How 'Don't Say Gay' laws shove meaningful discussions of 'sex and gender underground where it’s dark'

How 'Don't Say Gay' laws shove meaningful discussions of 'sex and gender underground where it’s dark'
Florida Governor Ron DeSantis (R) makes bonkers claim about insidious 'Don't Say Gay' bill (screengrab).

We’re told Florida’s “Don’t Say Gay” law is “anti-grooming.” We’re told it will prevent school kids from being victimized by sex predators.

That’s false.

On its face.

To explain, I need to tell a story.

Grooming requires secrecy

After considering all the facts available to me, I figure Dad began sexually molesting the child, to whom we are related, sometime in 2014. I’m told it ended when the child was old enough to say they didn’t want to be touched that way anymore. Evidently, Dad complied.

I discovered my dad’s felony three years later. During that time, Dad had been investigated, arrested, charged, convicted and sentenced. (He pleaded guilty. His punishment was fines, parole and restricted travel.) Dad said nothing. Mom said nothing. My sister said nothing.

Meanwhile, my parents, who were already fundamentalist Christians (specifically, Plymouth Brethren), became leveled-up-mushroom-cloud Christians. (You could not turn around in their house without seeing scripture. Bible placards were even in the bathroom.) I was used to being asked if I accepted Jesus Christ as my personal Lord and Savior. During this time, though, the inquiries escalated into inquisition.

My wife and I guessed something was up. We endured it, however, because it’s not unusual for people growing older to become more religious, for one thing. For another, we wanted our daughter, a toddler at the time, to know her grandparents. I was long past the age of returning home. Yet I longed for her to have a link to the place and culture of my rearing – to provide a taste of my Huck Finn childhood.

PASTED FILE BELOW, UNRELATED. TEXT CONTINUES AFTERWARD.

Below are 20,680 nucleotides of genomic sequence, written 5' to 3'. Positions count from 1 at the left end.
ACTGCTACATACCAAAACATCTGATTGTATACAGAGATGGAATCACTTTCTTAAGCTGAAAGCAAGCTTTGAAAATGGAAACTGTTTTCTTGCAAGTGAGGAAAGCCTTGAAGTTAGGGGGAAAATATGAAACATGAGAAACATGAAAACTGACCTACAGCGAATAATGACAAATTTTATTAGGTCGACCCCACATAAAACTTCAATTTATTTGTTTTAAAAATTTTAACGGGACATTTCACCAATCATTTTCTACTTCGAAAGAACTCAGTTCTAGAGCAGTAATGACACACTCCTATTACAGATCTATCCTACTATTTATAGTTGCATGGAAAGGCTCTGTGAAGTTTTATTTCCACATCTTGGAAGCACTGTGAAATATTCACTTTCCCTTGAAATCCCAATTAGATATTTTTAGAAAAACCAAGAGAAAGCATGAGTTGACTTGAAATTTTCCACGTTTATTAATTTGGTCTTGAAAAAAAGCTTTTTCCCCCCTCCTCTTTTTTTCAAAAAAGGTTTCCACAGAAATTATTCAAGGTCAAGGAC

I have not seen them since 2017. Turns out, Mom stood by her man. She blackmailed the child’s parent into secrecy. She threatened to dox them, you could say, if they revealed Dad’s pedophilia to the rest of us. My dad and my sister were complicit in Mom’s conspiracy of silence.

They could have made different choices. They could have chosen honesty and transparency. They could have said Dad did a horrible, horrible thing – he sexually molested blood kin. They could have said he’d be arrested and punished. Dad could have asked the victim for forgiveness. He could have asked the rest of us to forgive him for violating bonds of trust. He could have promised to seek help.

This would have been an exquisitely painful process. It might have been impossible for the family to overcome. But Mom and Dad robbed us of that chance. Denying the lies only quadruples the hurt. To my knowledge, my dad still blames the child-victim for tempting him.

“This is between me and God,” he said the last time we talked.

He’s lying to himself.

If he really believed his pedophilia was between him and God – if the moral obligations to God superseded the moral obligations to family – he wouldn’t have hidden the crime from us. He wouldn’t have accused a child of temptation. He would have condemned Mom’s extortion.

None of this – the crimes and the cover-up of the crimes – would have happened without secrecy. With secrecy, all this pain is made possible.

Anti-grooming requires transparency

We’re told Florida’s “Don’t Say Gay” law is “anti-grooming.” We’re told it will prevent school kids from being victimized by sex predators.

That’s false.

On its face.

“Don’t Say Gay” forbids certain topics. It permits parents to sue if they don’t like what teachers are teaching. The effect is driving the topics of sex and gender – and related topics – underground where it’s dark.

Real groomers thrive in the dark.

When children and teachers talk about sex and gender – and related topics – they are talking about them in the open, where everyone can see. If parents don’t like what kids learn, they can say something. That they can say something is made possible by the fact that children and teachers are having these discussions in the open for everyone to see.

As it is, “Don’t Say Gay” robs parents of the opportunity to object to what they’re kids are learning. The climate of fear inspired by the law is almost certain;y going to push teachers, fearing the ruination of lawsuits, from speaking openly about, well, pretty much anything.

I think most teachers are wonderful, but groomers – real ones like my dad – do live among us. When children and teachers talk openly and transparently, real groomers have few opportunities. Under the shadow of “Don’t Say Gay,” they have the cover they need to groom.

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